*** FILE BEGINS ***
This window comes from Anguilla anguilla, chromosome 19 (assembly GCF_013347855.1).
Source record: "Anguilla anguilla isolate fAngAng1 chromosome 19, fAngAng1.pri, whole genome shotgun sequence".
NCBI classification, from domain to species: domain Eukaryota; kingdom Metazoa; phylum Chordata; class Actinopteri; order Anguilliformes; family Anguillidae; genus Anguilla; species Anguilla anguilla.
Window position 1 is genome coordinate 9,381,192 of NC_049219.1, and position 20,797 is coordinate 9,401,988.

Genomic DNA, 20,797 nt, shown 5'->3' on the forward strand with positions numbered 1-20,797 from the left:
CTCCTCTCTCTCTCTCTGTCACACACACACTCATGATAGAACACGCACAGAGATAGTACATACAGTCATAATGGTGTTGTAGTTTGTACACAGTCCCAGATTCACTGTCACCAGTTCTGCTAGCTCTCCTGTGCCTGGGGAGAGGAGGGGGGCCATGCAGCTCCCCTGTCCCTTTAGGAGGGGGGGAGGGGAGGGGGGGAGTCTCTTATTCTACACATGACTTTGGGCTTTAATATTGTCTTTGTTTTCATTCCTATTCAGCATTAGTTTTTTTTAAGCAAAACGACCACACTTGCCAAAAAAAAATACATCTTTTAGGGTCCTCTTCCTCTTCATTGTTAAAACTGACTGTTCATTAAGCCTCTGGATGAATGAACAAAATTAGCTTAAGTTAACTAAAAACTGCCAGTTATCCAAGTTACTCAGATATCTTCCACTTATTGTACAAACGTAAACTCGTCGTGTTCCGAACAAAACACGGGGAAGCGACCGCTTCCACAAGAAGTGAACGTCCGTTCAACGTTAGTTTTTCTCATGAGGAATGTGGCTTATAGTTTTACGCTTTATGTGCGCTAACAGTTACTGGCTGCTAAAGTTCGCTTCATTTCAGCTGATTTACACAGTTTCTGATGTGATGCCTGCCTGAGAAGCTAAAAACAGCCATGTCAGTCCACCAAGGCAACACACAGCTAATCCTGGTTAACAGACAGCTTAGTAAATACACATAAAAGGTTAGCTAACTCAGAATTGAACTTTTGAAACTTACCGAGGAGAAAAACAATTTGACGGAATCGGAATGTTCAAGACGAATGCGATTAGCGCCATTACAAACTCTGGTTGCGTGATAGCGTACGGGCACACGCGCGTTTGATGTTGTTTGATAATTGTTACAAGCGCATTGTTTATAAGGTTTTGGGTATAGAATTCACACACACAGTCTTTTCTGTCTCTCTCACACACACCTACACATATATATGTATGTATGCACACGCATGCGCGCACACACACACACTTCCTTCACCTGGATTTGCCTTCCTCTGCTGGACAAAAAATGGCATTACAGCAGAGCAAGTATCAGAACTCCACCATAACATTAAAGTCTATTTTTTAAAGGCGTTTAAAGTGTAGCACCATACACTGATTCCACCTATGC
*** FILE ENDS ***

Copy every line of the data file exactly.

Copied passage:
This window comes from Anguilla anguilla, chromosome 19 (assembly GCF_013347855.1).
Source record: "Anguilla anguilla isolate fAngAng1 chromosome 19, fAngAng1.pri, whole genome shotgun sequence".
NCBI classification, from domain to species: domain Eukaryota; kingdom Metazoa; phylum Chordata; class Actinopteri; order Anguilliformes; family Anguillidae; genus Anguilla; species Anguilla anguilla.
Window position 1 is genome coordinate 9,381,192 of NC_049219.1, and position 20,797 is coordinate 9,401,988.

Genomic DNA, 20,797 nt, shown 5'->3' on the forward strand with positions numbered 1-20,797 from the left:
CTCCTCTCTCTCTCTCTGTCACACACACACTCATGATAGAACACGCACAGAGATAGTACATACAGTCATAATGGTGTTGTAGTTTGTACACAGTCCCAGATTCACTGTCACCAGTTCTGCTAGCTCTCCTGTGCCTGGGGAGAGGAGGGGGGCCATGCAGCTCCCCTGTCCCTTTAGGAGGGGGGGAGGGGAGGGGGGGAGTCTCTTATTCTACACATGACTTTGGGCTTTAATATTGTCTTTGTTTTCATTCCTATTCAGCATTAGTTTTTTTTAAGCAAAACGACCACACTTGCCAAAAAAAAATACATCTTTTAGGGTCCTCTTCCTCTTCATTGTTAAAACTGACTGTTCATTAAGCCTCTGGATGAATGAACAAAATTAGCTTAAGTTAACTAAAAACTGCCAGTTATCCAAGTTACTCAGATATCTTCCACTTATTGTACAAACGTAAACTCGTCGTGTTCCGAACAAAACACGGGGAAGCGACCGCTTCCACAAGAAGTGAACGTCCGTTCAACGTTAGTTTTTCTCATGAGGAATGTGGCTTATAGTTTTACGCTTTATGTGCGCTAACAGTTACTGGCTGCTAAAGTTCGCTTCATTTCAGCTGATTTACACAGTTTCTGATGTGATGCCTGCCTGAGAAGCTAAAAACAGCCATGTCAGTCCACCAAGGCAACACACAGCTAATCCTGGTTAACAGACAGCTTAGTAAATACACATAAAAGGTTAGCTAACTCAGAATTGAACTTTTGAAACTTACCGAGGAGAAAAACAATTTGACGGAATCGGAATGTTCAAGACGAATGCGATTAGCGCCATTACAAACTCTGGTTGCGTGATAGCGTACGGGCACACGCGCGTTTGATGTTGTTTGATAATTGTTACAAGCGCATTGTTTATAAGGTTTTGGGTATAGAATTCACACACACAGTCTTTTCTGTCTCTCTCACACACACCTACACATATATATGTATGTATGCACACGCATGCGCGCACACACACACACTTCCTTCACCTGGATTTGCCTTCCTCTGCTGGACAAAAAATGGCATTACAGCAGAGCAAGTATCAGAACTCCACCATAACATTAAAGTCTATTTTTTAAAGGCGTTTAAAGTGTAGCACCATACACTGATTCCACCTATGC